WALLACE: But --

(CROSSTALK)

KERRY: It is a healthy debate, it's an important debate, and we do not lose anything militarily in the meantime. If Assad --

WALLACE: The refugees on the ground lose something, sir.

KERRY: -- were to decide --

WALLACE: They lose the possibility that they're going to get killed in the meantime.

Let me just, if I may, follow up. Ronald Reagan did not think he needed congressional approval to go after Gadhafi in Libya. Bill Clinton did not think he needed approval to go after Kosovo or to go after Al Qaeda. This president seems to think --

KERRY: Actually --

WALLACE: -- he needs political cover.

KERRY: Actually, Chris, at the very instant the planes were in the air on Kosovo, there was a vote in the House of Representatives, and the vote did not carry. So the truth is the president would have loved to have had the support from Congress. The fact is that our country is much stronger when we act together.

I am amazed that you would argue against the Congress of the United States weighing in, when in fact, already Assad is on the defensive, he's moving assets around, he's hunkering down, he's taking a response to the potential of a strike. And the fact is that this strike can have impact when it needs to, with the support of the Congress of the United States.

Now, if the Assad regime -- let me just finish. If the Assad regime were to be foolish enough to attack yet again and to do something in the meantime, of course the president of the United States knows he has the power to do this, and I assume the president would move very, very rapidly. But he feels we are stronger in getting the United States as a whole to gel around this policy, to understand it better, and to know what the strategy is, and why the United States needs to do this.

WALLACE: What if Congress refuses to authorize action, what happens then?

KERRY: I don't believe that's going to happen. I think the stakes of upholding the international standard of behavior that has been in place since 1925, after World War I, that only Adolf Hitler and Saddam Hussein have breached that in time of war since then, and now Assad joins them -- I think to contemplate that the Congress of the United States would turn its back on Israel, on Jordan, on Turkey, on our allies in the region, turn its back on innocent Syrian people who have been slaughtered by this gas, and those who yet may be subject to an attack, if we don't stand up to this, I can't contemplate that the Congress would turn its back on all of that responsibility and the fact that we would have in fact granted impunity to a ruthless dictator to continue to gas his people. Those are the stakes. And I don't believe the Congress will do that.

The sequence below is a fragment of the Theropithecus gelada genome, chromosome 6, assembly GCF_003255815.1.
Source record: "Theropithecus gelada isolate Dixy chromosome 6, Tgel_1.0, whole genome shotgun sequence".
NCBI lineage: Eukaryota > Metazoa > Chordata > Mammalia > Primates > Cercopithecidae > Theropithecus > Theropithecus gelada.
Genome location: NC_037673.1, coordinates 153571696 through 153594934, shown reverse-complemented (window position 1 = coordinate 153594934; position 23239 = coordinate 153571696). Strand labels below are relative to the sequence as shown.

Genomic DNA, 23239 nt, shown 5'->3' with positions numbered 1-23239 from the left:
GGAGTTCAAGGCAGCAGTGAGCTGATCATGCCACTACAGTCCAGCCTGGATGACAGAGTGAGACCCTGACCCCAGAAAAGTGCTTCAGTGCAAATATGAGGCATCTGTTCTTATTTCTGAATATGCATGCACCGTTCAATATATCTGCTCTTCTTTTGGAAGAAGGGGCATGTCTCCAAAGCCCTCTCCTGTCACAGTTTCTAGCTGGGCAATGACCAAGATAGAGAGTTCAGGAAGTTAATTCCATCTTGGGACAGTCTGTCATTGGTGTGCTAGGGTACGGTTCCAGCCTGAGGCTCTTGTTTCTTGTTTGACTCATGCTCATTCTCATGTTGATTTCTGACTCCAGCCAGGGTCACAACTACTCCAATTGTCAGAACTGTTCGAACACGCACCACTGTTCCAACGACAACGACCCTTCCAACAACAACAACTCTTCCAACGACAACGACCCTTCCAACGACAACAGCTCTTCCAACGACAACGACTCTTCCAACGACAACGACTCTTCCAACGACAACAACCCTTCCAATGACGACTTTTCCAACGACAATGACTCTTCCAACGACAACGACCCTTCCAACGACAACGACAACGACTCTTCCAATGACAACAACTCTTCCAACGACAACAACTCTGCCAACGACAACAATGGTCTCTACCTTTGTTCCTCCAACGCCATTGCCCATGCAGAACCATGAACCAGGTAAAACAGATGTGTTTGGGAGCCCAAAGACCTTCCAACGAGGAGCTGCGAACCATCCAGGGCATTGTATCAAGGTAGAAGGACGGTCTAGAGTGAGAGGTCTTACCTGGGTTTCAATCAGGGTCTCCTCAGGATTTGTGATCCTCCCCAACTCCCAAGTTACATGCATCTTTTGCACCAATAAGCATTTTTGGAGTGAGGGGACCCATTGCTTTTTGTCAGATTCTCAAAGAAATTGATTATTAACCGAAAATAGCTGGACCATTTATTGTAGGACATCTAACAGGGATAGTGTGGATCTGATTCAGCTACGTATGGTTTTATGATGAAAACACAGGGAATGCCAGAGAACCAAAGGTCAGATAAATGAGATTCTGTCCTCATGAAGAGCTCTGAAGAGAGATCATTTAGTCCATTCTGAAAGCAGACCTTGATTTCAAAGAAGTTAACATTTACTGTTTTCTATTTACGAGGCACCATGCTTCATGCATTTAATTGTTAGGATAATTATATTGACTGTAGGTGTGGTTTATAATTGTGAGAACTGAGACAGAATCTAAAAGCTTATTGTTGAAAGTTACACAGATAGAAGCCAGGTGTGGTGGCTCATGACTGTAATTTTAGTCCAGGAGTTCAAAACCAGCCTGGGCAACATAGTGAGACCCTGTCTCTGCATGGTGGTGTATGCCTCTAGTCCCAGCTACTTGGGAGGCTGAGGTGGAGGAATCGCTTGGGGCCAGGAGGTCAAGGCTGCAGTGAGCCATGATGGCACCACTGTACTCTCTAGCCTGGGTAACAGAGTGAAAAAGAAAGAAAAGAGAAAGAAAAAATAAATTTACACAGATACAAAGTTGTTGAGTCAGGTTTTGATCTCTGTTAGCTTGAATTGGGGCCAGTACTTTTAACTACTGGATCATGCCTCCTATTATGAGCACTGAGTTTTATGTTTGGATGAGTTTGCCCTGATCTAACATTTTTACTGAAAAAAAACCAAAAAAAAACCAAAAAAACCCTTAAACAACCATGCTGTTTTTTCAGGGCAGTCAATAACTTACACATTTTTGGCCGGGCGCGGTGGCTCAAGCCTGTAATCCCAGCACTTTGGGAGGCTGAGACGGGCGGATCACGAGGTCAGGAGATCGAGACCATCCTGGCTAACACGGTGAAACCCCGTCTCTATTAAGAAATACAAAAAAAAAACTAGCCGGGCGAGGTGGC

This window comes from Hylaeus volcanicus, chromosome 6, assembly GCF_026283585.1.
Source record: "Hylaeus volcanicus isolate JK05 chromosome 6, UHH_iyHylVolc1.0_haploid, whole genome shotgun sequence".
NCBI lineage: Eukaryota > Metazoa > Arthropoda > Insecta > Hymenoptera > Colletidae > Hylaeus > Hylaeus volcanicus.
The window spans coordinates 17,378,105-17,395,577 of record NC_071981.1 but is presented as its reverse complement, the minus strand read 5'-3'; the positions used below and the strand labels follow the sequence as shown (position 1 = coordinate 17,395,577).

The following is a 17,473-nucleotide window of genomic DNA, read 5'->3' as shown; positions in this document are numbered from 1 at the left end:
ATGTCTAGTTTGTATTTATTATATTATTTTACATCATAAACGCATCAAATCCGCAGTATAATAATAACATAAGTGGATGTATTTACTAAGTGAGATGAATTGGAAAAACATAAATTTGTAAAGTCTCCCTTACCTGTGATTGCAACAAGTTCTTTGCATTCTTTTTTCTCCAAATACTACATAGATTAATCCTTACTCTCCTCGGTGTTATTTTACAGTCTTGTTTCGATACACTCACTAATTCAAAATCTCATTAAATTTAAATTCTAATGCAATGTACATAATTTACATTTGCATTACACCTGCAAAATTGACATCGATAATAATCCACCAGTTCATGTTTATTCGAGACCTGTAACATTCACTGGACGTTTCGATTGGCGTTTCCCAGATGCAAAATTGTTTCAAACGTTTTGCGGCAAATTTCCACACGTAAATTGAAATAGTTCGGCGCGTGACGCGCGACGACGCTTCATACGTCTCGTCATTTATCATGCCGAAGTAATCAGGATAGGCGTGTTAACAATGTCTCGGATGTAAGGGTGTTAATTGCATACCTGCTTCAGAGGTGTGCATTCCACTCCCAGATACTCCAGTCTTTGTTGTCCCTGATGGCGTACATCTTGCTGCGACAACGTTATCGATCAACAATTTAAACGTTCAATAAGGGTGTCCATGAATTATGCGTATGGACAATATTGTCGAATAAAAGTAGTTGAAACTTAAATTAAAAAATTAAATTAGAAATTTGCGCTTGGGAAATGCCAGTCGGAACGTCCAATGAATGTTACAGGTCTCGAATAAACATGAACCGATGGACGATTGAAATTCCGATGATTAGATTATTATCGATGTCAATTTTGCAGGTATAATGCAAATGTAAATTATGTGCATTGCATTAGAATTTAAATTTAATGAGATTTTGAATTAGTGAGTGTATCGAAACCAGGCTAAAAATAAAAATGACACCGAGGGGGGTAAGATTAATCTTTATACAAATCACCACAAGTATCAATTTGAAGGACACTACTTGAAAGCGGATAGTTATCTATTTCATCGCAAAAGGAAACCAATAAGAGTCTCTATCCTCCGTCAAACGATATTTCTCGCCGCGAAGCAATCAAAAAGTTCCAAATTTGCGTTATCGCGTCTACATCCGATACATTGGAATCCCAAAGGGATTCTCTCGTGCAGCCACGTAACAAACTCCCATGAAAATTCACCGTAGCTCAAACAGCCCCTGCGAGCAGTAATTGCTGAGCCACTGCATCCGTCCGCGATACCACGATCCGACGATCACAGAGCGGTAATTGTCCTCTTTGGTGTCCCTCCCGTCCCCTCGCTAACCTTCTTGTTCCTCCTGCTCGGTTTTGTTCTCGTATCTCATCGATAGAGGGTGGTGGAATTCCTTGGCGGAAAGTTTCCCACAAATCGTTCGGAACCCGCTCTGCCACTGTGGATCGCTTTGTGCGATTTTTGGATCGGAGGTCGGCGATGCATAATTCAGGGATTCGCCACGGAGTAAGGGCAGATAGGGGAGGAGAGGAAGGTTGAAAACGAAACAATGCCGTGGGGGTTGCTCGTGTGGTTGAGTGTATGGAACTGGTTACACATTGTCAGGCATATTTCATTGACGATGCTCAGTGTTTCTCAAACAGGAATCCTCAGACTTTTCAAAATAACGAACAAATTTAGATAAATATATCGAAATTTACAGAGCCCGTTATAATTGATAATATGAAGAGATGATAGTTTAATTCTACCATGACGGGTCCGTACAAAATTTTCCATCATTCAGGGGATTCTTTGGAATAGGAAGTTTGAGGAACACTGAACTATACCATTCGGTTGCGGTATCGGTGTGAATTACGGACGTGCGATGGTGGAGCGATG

WALLACE: Mr. Secretary, you make it sound as if this was always the plan, but the fact is, on Friday, when you made your speech, you made a powerful call for quick action. You seemed to be leading the charge up the hill, and the reports --

KERRY: Chris, I made a powerful call for action. I never mentioned the word quick. I made the case for why we needed to take the action, and the president --

WALLACE: You called for taking a decision now. If I may, though, sir, the White House --

KERRY: The president has taken -- the president has taken his decision, Chris. The president announced his decision yesterday.

WALLACE: But nothing is going to happen for 10 days.

KERRY: His decision is to take -- well, Chris, it will happen with the consent of the Congress of the United States, and be much more powerful and I believe allow us to even do more coordinating with our friends and allies, do more planning, and frankly be far more effective. I think this is a smart decision by the president. I think it's a courageous decision. He is not trying to create an imperial presidency. He is trying to respect the process by which we are strongest in this country.

And I think the Congress --

WALLACE: But, sir, if I may --

KERRY: -- and the American people should welcome this.

WALLACE: But if I may just ask my question. The fact is that this was not the plan. The White House is acknowledging --